Too much humidity can cause various problems, including mold spores, musty rooms, structural problems, and an unpleasant muggy feeling. That’s why it’s essential to control humidity if you hope to enhance indoor air quality and home comfort.
The recommended relative humidity level is around 30 to 50 percent. Summer is usually the hardest time of year to stick inside this range. Fortunately, turning on the air conditioner can help.
After all, air conditioning doesn’t only cool your home—it also decreases humidity. Here’s details of how this works, along with recommendations to adjust indoor humidity levels.
How Air Conditioning Removes Humidity
Contrary to popular belief, your air conditioner doesn’t add cool, dry air in your home—it takes out heat and humidity. The process involves refrigerant, which soaks up heat and moisture effectively from the indoor air. Here’s what happens:
- Indoor air moves through the ductwork and travels over the evaporator coil containing cold refrigerant.
- The refrigerant collects heat, and the moisture in the air accumulates on the coil.
- The condensation flows into the condensate pan beneath the evaporator coil and drains away.
- Cool, dehumidified air blows back into your home.
Tips to Lower Humidity
Running the air conditioner will sometimes be adequate to push the relative humidity under 50 percent in dry climates. But if high humidity remains a problem in your home, try again with these tips.
Run the exhaust fan in the bathroom, kitchen and laundry room when you shower, cook and wash clothes. Spot ventilation removes humidity at the source to keep these rooms comfortable. You can also open a window when it’s comfortable outside to draw in fresh air.
Wipe Up Standing Water
Damp shower tiles, kitchen counters and laundry room floors elevate indoor humidity and could promote mold growth. Dry any standing water promptly to prevent these problems.
Use a Dehumidifier
If you grapple with increased humidity in the summer, look into installing a whole-house dehumidifier that operates in tandem with your air conditioner to make every room more comfortable. A whole-house unit can even function separately from the AC to eliminate humidity on more temperate days without running the air conditioner. This method saves you money and avoids that “cool but clammy” feeling.
Set the AC Fan to Auto
The condensation that gathers on the evaporator coil needs time to accumulate and drip away. If you are running the air conditioning fan constantly, the moisture will blow back into your home. That’s why it’s better to set the fan to “auto” so it is only on when the AC compressor turns on. You should be able to find this setting easily on your thermostat.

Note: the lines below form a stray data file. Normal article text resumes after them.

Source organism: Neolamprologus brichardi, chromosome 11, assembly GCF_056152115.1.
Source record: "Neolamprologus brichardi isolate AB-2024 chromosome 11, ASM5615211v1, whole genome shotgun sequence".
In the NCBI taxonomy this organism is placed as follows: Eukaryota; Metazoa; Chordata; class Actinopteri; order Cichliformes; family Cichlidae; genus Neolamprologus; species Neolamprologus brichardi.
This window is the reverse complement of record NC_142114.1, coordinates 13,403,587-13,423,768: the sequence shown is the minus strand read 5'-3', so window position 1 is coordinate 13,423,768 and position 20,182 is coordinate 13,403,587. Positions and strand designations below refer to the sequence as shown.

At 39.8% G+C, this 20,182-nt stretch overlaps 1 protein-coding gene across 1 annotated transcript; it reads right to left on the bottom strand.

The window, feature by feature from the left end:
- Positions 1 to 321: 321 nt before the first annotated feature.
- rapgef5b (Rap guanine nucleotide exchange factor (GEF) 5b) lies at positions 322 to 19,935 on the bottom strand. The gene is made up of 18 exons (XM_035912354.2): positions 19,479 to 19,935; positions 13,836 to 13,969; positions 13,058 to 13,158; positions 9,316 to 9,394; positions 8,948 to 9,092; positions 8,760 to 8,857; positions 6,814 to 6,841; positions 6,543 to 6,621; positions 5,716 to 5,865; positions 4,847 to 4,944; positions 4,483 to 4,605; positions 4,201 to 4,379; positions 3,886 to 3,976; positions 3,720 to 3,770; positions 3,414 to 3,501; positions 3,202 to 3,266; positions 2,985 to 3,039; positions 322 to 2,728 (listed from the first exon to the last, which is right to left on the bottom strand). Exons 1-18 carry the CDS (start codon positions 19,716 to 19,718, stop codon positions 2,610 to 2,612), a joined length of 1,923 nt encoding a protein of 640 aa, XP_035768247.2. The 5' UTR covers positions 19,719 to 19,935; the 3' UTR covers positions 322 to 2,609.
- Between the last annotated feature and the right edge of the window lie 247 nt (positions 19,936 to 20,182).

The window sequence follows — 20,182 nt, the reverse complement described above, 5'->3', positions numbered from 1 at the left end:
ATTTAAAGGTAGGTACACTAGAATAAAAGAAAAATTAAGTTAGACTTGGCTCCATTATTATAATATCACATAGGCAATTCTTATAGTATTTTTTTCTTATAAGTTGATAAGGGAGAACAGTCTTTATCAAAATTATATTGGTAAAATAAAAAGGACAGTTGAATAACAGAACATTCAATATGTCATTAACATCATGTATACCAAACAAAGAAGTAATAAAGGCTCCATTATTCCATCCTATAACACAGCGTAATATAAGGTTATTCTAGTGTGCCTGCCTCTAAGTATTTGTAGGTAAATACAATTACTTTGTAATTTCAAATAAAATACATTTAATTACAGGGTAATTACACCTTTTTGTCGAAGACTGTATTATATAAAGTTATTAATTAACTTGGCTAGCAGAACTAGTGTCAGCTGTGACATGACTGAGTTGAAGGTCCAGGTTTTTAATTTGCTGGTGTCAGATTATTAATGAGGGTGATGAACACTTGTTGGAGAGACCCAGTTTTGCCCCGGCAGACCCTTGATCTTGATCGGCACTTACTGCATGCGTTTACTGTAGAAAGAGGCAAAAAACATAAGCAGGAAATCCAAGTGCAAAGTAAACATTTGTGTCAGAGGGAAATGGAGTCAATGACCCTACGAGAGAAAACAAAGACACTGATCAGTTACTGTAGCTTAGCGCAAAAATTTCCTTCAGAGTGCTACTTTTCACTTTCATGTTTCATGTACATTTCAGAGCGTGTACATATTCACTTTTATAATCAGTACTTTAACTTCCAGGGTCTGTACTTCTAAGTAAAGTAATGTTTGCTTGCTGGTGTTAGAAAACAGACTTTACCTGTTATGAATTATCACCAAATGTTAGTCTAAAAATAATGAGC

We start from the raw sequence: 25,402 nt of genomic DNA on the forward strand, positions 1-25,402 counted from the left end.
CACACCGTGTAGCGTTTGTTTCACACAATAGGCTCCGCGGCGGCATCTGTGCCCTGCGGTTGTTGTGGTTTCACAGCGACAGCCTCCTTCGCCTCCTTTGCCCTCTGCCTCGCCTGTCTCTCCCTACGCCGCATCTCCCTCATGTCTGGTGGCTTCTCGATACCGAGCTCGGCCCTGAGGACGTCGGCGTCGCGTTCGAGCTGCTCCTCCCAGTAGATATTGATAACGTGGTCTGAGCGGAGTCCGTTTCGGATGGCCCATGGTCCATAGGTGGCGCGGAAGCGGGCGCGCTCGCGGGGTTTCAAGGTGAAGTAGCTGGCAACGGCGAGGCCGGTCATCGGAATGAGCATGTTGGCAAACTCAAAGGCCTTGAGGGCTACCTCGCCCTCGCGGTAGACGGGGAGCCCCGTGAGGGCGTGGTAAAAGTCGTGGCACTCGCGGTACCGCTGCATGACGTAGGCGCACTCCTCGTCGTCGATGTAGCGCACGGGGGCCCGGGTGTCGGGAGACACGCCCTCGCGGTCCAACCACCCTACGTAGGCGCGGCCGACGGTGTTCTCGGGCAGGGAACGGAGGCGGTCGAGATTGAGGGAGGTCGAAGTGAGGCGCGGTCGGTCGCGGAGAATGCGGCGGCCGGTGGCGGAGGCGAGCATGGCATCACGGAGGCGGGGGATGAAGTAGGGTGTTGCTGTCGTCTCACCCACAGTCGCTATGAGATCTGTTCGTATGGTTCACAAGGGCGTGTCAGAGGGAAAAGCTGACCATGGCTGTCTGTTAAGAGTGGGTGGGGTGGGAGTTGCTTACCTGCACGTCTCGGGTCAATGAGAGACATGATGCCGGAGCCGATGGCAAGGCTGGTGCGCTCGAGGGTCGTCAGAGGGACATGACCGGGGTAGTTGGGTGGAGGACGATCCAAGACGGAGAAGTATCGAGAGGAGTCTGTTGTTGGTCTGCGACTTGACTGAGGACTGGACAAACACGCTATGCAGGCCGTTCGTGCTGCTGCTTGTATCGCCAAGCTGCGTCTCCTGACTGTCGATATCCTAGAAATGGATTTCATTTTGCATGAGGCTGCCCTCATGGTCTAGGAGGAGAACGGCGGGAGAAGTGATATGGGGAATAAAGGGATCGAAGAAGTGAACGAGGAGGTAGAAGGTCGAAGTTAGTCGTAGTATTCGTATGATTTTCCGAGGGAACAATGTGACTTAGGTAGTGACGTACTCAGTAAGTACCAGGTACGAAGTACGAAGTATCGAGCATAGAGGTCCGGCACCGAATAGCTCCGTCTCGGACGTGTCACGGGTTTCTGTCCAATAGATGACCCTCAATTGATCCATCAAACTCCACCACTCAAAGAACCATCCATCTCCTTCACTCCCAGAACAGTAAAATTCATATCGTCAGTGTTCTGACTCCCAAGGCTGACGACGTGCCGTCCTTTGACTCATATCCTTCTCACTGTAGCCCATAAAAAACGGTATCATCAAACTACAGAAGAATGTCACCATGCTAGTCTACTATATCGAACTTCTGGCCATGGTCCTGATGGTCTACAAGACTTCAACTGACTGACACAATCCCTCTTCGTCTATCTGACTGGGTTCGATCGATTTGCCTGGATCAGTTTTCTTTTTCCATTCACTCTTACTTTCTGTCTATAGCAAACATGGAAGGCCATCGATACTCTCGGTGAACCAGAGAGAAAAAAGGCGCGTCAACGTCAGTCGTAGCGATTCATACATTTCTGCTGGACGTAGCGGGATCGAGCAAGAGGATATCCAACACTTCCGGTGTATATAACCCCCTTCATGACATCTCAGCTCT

Swap Out the Air Filter Consistently
An obstructed air filter traps dust and debris and can support mold and mildew if it becomes wet. This introduces moisture and mold spores into your home each time the AC starts. Change the air filter once a month or as advised by the manufacturer to lower indoor humidity and enhance air quality.
Fine Tune the Fan Speed
Refining the fan speed can be tricky. Higher airflow helps the AC sustain cooling demand on particularly hot days, but this can result in shorter cycles that minimize the chance of effective dehumidification. Speak with an HVAC technician to help you determine the ideal fan speed for your comfort needs.
Clean the Evaporator Coil
A grimy coil can’t cool and dehumidify effectively. If your AC is having trouble sustaining the preferred temperature, contact our HVAC specialists to maintain your cooling system and clean the evaporator coil. Cooling and dehumidifying efficiency should improve as a result.
Confirm the Refrigerant Charge
Insufficient refrigerant can hinder your air conditioner’s ability to do its job. Left unchecked, major issues including a frozen evaporator coil or compressor failure may develop. Only a certified HVAC technician can mend refrigerant leaks and replenish the system as needed, giving you another reason to request an AC tune-up.
Exchange Your Air Conditioner
If your home has continuous comfort issues and your air conditioner is getting old, it could be time to replace it. Choose a new AC unit with innovative features, including a thermal expansion valve (TXV) and variable blower motor. A TXV offers the exact amount of refrigerant determined by the air temperature, and a variable blower motor adapts the fan speed to suit demand. Both features increase cooling and dehumidifying efficiency.
Manage Indoor Humidity with Service Experts Heating & Air Conditioning
If you think it’s time to put in a whole-house dehumidifier or upgrade your AC system, Service Experts Heating & Air Conditioning can help. Our HVAC services are tailored to maximize home comfort and energy efficiency for your long-term satisfaction. To share questions or request a visit from one of our certified heating and cooling technicians, please give us a call today.